Recognition of the S&L crisis was delayed because of a regulatory and management focus on financial accounting even in the face of a fixed rate mortgage portfolio destined to bleed red ink for 30 years. Let’s not repeat that mistake. It took the Fed staff 20 years to fix that misplaced emphasis, and, even then, the 1993 interest rate risk stress tests were defeated politically. Let’s not forget what it cost $1 trillion to learn in the 1980s and 1990s. Accounting rules are designed to postpone loss recognition. The individual mortgage loans held by the S&Ls, by definition, had no observable market prices then, but that was not a good reason for ignoring the fact that their net present value (“mark to model”) was well “underwater” at the time. The same is true now. A lack of observable market prices is only an excuse to do nothing. The taxpayers and the Fed staff making this argument internally deserve better.
Suggestion 5: Set up a routine electronic data feed from banks to regulators and a routine risk processing system with inputs and outputs fully transparent to regulators and the banks being regulated.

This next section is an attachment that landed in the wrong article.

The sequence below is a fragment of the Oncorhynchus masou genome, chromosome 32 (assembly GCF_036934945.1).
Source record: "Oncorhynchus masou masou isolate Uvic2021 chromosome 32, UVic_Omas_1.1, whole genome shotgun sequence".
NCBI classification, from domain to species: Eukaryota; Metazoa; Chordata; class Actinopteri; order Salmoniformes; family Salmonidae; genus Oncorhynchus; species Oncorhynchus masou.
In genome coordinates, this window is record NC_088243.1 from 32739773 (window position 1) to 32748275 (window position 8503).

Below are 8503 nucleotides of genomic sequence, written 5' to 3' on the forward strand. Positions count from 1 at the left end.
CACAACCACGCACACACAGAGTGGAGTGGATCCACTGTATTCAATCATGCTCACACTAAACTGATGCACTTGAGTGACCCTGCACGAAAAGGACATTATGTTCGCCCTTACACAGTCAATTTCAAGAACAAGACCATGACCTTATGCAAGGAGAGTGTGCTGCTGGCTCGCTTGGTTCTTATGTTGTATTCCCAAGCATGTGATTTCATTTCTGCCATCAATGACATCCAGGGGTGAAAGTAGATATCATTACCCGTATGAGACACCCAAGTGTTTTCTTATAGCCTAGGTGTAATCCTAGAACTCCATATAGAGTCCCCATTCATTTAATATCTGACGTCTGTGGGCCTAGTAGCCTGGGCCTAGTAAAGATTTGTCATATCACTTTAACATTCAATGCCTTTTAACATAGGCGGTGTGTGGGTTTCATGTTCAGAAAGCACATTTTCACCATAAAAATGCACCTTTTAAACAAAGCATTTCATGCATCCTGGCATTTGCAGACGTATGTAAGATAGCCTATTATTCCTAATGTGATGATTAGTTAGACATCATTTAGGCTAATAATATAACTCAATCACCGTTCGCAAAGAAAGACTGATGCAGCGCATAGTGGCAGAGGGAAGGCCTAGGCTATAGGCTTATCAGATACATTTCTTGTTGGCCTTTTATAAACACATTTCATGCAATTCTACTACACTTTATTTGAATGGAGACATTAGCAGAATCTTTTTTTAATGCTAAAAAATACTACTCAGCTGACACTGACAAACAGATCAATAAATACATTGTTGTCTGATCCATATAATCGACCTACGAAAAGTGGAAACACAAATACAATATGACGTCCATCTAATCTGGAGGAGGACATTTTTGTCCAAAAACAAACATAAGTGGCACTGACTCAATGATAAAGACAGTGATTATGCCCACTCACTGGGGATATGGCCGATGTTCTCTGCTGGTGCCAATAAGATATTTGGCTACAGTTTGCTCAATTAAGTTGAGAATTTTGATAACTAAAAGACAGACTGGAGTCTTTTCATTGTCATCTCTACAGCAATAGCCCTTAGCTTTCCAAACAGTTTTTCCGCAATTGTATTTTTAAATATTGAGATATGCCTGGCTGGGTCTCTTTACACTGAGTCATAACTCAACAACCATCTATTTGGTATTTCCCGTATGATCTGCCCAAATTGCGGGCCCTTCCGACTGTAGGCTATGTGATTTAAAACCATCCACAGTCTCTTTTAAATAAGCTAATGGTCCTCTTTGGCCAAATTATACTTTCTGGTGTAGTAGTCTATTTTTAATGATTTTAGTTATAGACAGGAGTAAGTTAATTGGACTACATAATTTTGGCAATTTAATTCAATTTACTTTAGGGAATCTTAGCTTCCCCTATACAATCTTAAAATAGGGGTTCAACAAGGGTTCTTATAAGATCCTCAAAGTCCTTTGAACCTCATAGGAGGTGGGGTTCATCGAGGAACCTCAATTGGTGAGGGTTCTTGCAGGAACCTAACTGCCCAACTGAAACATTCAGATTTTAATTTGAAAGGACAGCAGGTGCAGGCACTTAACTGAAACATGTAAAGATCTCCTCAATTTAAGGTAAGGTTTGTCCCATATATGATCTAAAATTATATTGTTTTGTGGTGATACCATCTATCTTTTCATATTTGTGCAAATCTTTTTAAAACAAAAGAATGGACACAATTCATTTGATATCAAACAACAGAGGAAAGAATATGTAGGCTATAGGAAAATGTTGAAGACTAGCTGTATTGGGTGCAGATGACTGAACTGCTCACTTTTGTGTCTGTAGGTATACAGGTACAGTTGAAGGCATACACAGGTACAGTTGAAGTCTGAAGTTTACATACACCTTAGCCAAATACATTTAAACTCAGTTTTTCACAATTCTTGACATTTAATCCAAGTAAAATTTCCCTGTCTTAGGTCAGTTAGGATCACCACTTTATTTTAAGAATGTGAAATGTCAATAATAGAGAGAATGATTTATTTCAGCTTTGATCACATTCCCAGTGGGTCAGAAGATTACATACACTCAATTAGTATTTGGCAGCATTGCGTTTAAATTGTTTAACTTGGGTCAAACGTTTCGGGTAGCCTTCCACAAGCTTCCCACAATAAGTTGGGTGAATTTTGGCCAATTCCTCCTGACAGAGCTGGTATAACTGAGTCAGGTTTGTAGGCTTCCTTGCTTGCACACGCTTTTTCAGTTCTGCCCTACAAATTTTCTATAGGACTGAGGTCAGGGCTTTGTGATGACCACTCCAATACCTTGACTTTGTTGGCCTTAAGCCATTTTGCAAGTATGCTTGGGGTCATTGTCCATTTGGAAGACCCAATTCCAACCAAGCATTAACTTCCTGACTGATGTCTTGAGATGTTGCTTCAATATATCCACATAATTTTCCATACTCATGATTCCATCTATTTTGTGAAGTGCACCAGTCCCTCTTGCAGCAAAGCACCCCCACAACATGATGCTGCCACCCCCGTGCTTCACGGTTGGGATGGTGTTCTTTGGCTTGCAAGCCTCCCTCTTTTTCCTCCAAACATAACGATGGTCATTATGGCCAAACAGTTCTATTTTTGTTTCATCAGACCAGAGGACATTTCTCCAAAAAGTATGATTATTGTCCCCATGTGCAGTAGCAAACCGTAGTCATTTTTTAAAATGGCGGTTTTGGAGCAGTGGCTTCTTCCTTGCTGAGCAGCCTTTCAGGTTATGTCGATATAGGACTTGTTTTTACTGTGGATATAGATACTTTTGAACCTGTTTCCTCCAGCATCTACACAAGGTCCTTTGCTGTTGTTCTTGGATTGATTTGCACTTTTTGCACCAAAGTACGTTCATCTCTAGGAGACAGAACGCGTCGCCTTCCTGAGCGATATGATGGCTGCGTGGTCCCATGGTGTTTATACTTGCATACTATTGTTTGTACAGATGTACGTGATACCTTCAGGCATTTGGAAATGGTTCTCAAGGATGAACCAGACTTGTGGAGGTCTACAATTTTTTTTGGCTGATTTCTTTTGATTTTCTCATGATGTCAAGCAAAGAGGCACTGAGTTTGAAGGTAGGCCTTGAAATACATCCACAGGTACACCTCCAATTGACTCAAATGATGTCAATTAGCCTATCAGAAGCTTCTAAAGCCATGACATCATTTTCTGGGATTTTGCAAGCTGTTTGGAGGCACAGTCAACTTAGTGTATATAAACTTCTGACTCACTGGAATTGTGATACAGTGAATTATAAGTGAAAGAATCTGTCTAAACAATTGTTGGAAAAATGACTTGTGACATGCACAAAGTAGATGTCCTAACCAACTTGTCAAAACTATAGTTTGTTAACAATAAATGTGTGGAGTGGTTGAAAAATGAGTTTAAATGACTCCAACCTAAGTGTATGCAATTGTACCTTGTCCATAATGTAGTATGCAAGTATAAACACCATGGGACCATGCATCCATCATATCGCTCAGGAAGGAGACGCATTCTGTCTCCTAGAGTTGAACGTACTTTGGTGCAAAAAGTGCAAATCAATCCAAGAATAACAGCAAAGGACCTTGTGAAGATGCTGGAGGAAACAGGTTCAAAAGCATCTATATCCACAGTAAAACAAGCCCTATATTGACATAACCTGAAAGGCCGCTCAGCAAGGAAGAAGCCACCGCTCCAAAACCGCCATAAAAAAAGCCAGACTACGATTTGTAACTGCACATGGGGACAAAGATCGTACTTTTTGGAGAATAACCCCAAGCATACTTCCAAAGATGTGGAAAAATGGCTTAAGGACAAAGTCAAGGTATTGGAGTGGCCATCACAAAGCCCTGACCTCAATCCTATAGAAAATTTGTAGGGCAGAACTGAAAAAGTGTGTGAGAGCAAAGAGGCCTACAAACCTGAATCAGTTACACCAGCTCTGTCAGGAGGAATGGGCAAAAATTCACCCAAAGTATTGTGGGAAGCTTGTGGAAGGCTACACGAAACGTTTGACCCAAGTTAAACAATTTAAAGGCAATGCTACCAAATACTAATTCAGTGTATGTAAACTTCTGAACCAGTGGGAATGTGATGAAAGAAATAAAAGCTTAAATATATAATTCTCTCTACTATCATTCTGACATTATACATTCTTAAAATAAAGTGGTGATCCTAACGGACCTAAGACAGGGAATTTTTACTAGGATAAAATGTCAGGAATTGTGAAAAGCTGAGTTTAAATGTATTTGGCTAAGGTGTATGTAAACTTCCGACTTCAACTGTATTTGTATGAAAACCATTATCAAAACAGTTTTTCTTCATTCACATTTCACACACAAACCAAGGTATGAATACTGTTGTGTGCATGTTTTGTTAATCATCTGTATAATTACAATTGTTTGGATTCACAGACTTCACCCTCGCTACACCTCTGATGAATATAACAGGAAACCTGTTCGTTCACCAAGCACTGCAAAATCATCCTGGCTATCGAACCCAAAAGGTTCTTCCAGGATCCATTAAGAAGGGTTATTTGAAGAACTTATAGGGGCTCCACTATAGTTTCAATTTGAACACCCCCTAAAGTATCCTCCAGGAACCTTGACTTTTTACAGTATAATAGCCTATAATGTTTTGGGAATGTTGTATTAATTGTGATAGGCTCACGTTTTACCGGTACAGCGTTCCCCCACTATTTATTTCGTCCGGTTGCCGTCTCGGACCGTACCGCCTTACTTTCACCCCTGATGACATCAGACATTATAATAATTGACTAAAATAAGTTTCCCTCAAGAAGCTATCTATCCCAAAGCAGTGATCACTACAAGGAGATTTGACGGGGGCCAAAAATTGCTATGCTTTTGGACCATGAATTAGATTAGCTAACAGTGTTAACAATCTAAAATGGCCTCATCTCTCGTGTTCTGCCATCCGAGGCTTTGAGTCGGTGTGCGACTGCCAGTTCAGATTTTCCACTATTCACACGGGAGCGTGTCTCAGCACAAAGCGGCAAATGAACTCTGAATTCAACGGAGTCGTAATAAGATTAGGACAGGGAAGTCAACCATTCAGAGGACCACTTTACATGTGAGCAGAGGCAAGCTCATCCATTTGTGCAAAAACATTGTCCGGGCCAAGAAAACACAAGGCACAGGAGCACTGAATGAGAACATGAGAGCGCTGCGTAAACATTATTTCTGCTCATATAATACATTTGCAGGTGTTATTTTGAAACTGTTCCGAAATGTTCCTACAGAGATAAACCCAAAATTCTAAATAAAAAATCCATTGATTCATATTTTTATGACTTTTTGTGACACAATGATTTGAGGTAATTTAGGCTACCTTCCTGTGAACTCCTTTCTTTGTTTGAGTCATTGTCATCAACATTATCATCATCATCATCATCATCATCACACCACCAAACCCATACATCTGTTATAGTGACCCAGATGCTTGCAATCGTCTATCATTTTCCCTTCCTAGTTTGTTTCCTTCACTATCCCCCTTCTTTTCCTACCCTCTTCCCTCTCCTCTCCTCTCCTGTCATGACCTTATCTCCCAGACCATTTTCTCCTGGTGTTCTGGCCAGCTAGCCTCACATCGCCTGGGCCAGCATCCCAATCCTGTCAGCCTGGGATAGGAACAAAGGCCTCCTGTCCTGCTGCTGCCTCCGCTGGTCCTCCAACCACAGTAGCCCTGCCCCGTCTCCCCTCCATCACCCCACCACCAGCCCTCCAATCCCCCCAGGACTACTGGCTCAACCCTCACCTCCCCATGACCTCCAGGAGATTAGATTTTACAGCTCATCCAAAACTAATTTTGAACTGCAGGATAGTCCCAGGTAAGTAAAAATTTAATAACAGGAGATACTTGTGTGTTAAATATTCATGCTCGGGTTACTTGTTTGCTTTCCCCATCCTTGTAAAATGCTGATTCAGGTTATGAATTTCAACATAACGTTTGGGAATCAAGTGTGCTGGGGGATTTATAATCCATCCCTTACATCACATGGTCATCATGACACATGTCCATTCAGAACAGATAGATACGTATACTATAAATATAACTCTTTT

This is what the FDIC does in its loss distribution model using aggregated data. It’s time to move the analysis to a more granular, higher volume processing platform like Kamakura Risk Manager, a true enterprise wide scale system now processing more than 92 million transactions daily at one of the world’s largest banks. Kamakura suggested such an implementation to a major overseas bank regulatory agency in the mid-1990s, but the regulator demurred on the grounds that their banking system had no risk (!).
Suggestion 6: Determine capital needs with a stress test of bank value with respect to shifts in each macro factor, just like delta hedging in Black-Scholes and the proposed 1993 interest rate stress tests